Prime Minister Anthony Albanese has commented on the ongoing netball saga dominating headlines, calling for the involved parties to solve their differences “in a sensible way”.
The stoush between mining heiress Gina Rinehart and Netball Australia’s kicked off after several Diamond players voiced concern over wearing the logo of Rinehart’s company, Hancock Prospecting, in relation to problematic comments the billionaire’s father, Lang Hancock, made in the 1980s.
The players’ criticism prompted Rinehart to pull $15 million in funding from Netball Australia in response.
Gina Rinehart has pulled the sponsorship from the Diamonds.
Go woke, go broke Zirconias. pic.twitter.com/JW4OyuX1Jf
— Shazzie James (@ShazbuzJames) October 22, 2022
Speaking on Sunrise, Albanese said he hopes to see the saga come to an end on a positive note.
“We’ve seen a range of issues on sponsorships of sporting teams. I hope that it can be worked through. I don’t think it’s one that requires or indeed could benefit from any government intervention here,” he said.
“I just hope the parties come to an agreement. Netball is a great sport. I want to see it given the support that it needs.”
However, the Prime Minister defended both sides’ right to react.
“People have a right to take action … I’m not proposing a Federal Government intervention into these issues,” he said.
Rinehart has faced criticism from legends across the Australian sporting world, such as former boxer Anthony Mundine, retired soccer great Craig Foster and now, basketball star Andrew Gaze.
Speaking with SEN radio, Gaze slammed Hancock’s comments as “vile”, questioning why Rinehart would choose to pull funding over distancing herself from the remarks.
“She could have apologised for her father’s comments, distanced herself from them and told us that she doesn’t believe those things. Instead, she pulled her money out,” Gaze said.
“I am not blaming Gina Rinehart for her father’s comments, but what I don’t understand is why she won’t very publicly disassociate herself from them.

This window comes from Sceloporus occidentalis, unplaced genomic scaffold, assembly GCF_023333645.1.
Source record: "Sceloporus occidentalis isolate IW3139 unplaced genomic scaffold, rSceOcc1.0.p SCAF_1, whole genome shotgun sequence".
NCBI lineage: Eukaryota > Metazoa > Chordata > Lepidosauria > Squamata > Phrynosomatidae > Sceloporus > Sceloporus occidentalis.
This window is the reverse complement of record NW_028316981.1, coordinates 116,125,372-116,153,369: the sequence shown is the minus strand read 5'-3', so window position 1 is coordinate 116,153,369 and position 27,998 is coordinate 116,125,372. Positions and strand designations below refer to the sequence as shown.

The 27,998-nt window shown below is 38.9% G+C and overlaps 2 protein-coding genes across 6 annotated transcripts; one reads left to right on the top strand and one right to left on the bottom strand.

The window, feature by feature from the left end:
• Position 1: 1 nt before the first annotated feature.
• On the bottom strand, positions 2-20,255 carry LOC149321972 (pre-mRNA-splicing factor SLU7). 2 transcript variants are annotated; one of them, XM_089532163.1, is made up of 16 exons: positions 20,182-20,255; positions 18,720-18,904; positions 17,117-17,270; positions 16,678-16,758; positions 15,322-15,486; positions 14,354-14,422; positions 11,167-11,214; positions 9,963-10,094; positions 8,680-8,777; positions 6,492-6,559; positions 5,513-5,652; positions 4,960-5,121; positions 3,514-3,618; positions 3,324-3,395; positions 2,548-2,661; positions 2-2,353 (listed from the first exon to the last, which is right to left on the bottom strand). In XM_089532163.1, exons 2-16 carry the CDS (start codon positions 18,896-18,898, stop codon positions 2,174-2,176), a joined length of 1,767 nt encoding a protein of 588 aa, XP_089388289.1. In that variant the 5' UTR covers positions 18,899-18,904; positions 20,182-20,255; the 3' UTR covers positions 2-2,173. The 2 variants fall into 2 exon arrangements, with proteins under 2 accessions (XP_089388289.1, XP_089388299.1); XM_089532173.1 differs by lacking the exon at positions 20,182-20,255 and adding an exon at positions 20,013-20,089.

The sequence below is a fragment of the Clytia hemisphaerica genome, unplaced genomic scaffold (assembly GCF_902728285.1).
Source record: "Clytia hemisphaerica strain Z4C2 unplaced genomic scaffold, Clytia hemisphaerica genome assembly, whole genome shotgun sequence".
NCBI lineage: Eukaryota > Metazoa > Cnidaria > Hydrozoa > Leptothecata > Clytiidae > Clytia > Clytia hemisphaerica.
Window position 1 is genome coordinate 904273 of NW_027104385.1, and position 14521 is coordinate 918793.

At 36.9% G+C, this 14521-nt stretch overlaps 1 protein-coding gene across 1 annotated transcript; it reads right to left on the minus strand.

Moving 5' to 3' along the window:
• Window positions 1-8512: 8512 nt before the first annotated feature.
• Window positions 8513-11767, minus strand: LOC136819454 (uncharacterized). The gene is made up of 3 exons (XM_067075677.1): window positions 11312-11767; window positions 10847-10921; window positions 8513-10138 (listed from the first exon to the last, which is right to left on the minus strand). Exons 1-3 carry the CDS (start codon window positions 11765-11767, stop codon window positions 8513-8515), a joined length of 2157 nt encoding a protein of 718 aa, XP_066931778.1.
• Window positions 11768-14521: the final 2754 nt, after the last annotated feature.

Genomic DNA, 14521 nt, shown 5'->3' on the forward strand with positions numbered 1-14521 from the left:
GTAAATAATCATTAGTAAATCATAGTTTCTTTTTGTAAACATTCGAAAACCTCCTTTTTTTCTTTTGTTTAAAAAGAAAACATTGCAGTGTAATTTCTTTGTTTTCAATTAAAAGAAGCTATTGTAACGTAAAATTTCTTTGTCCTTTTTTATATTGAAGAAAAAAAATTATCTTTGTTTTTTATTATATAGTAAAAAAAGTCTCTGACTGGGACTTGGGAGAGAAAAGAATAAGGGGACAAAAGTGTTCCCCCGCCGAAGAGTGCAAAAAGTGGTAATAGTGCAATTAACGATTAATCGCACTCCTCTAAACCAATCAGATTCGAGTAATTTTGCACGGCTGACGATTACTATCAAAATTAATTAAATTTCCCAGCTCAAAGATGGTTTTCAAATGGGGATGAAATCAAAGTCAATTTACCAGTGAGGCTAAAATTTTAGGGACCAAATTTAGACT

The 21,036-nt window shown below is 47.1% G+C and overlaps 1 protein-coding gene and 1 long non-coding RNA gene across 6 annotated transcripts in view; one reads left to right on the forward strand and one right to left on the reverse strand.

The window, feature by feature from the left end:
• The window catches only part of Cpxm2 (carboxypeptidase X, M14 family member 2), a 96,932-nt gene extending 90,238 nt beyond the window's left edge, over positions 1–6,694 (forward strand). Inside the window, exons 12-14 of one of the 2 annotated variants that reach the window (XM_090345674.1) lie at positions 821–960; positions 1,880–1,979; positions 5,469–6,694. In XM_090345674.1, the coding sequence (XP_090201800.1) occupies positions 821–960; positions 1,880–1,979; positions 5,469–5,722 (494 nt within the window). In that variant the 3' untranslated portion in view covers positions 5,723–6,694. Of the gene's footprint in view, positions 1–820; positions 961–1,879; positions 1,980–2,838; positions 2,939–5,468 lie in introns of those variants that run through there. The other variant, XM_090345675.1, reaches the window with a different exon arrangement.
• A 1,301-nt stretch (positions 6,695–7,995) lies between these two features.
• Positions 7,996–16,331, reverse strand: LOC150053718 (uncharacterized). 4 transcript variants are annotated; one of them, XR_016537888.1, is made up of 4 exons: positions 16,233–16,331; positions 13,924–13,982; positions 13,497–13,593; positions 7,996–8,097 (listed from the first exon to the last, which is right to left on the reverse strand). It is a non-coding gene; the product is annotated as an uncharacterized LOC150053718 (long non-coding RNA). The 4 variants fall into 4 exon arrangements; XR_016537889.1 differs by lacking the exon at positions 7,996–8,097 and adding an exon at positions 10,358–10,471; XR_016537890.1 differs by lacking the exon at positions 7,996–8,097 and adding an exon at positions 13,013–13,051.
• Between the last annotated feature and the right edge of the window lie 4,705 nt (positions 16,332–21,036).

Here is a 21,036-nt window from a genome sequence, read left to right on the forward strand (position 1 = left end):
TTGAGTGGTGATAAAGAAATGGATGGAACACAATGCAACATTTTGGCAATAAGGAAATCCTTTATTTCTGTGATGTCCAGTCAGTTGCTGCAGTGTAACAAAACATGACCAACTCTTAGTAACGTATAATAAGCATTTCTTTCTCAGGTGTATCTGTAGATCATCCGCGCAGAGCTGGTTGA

“(She should say), ‘I love my dad, but (those comments were wrong)’.
“If my dad had said that, or if my uncle, or anyone associated with me, or if my friend said it, (I would say), ‘I love this person, I’m still going to love him, but I’m going to educate him, I’m going to say, no, that is not the right way to deal with that issue, it is actually vile what you’ve said’.
“If you can’t reconsider that, then I’m going to question our friendship, if you’re going to maintain that view, then you’re not a friend of mine.”
However, Rinehart isn’t the only side in the saga facing criticism from sporting greats, former Olympian Dawn Fraser backed the mining magnate, saying Netball Australia’s attitude could add further damage to the sporting world.
Speaking on 4BC radio, Fraser condemned the Diamonds’ actions, saying it isn’t fair to lash out at the mining heiress for the sins of her father.
“She’s not her father, I’d hate to be in her position and being slammed over the fact that my father did some things wrong,” the four-time gold medalist said.
“Netball Australia has really gone wrong on this attitude I just think it’s so bad for the sport.
“Mrs G (Rinehart) has done a hell of a lot for not only swimming, but she’s looked after beach volleyball, she’s looked after women’s rowing and women’s synchronised swimming.
”I mean heavens above – what are these women doing.
“She might stop her sponsorship with other sports now and I’d hate to see that happen to be honest with you.”